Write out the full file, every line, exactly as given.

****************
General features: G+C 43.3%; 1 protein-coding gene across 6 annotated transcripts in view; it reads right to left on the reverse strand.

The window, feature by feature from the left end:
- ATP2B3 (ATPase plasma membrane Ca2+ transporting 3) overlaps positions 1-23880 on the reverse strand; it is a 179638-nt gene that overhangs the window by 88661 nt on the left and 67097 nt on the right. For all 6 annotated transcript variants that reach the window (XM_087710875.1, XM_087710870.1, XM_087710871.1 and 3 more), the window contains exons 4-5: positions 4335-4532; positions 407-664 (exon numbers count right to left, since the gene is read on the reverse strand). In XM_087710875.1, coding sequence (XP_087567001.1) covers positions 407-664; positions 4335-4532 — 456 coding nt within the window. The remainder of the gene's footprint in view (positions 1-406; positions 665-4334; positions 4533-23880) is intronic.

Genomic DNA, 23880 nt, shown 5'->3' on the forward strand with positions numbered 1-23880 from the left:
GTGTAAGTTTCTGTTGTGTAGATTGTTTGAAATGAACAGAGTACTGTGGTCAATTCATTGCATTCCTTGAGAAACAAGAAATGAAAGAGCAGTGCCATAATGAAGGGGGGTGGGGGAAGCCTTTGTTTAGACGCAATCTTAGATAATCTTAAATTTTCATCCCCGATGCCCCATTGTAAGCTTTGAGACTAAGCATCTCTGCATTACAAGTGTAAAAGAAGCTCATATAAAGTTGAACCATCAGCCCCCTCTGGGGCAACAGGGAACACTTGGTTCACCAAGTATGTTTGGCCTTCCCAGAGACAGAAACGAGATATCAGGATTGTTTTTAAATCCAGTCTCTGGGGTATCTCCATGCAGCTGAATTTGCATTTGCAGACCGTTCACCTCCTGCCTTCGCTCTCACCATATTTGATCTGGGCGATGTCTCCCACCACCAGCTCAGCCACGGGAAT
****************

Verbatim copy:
General features: G+C 43.3%; 1 protein-coding gene across 6 annotated transcripts in view; it reads right to left on the reverse strand.

The window, feature by feature from the left end:
- ATP2B3 (ATPase plasma membrane Ca2+ transporting 3) overlaps positions 1-23880 on the reverse strand; it is a 179638-nt gene that overhangs the window by 88661 nt on the left and 67097 nt on the right. For all 6 annotated transcript variants that reach the window (XM_087710875.1, XM_087710870.1, XM_087710871.1 and 3 more), the window contains exons 4-5: positions 4335-4532; positions 407-664 (exon numbers count right to left, since the gene is read on the reverse strand). In XM_087710875.1, coding sequence (XP_087567001.1) covers positions 407-664; positions 4335-4532 — 456 coding nt within the window. The remainder of the gene's footprint in view (positions 1-406; positions 665-4334; positions 4533-23880) is intronic.

Genomic DNA, 23880 nt, shown 5'->3' on the forward strand with positions numbered 1-23880 from the left:
GTGTAAGTTTCTGTTGTGTAGATTGTTTGAAATGAACAGAGTACTGTGGTCAATTCATTGCATTCCTTGAGAAACAAGAAATGAAAGAGCAGTGCCATAATGAAGGGGGGTGGGGGAAGCCTTTGTTTAGACGCAATCTTAGATAATCTTAAATTTTCATCCCCGATGCCCCATTGTAAGCTTTGAGACTAAGCATCTCTGCATTACAAGTGTAAAAGAAGCTCATATAAAGTTGAACCATCAGCCCCCTCTGGGGCAACAGGGAACACTTGGTTCACCAAGTATGTTTGGCCTTCCCAGAGACAGAAACGAGATATCAGGATTGTTTTTAAATCCAGTCTCTGGGGTATCTCCATGCAGCTGAATTTGCATTTGCAGACCGTTCACCTCCTGCCTTCGCTCTCACCATATTTGATCTGGGCGATGTCTCCCACCACCAGCTCAGCCACGGGAAT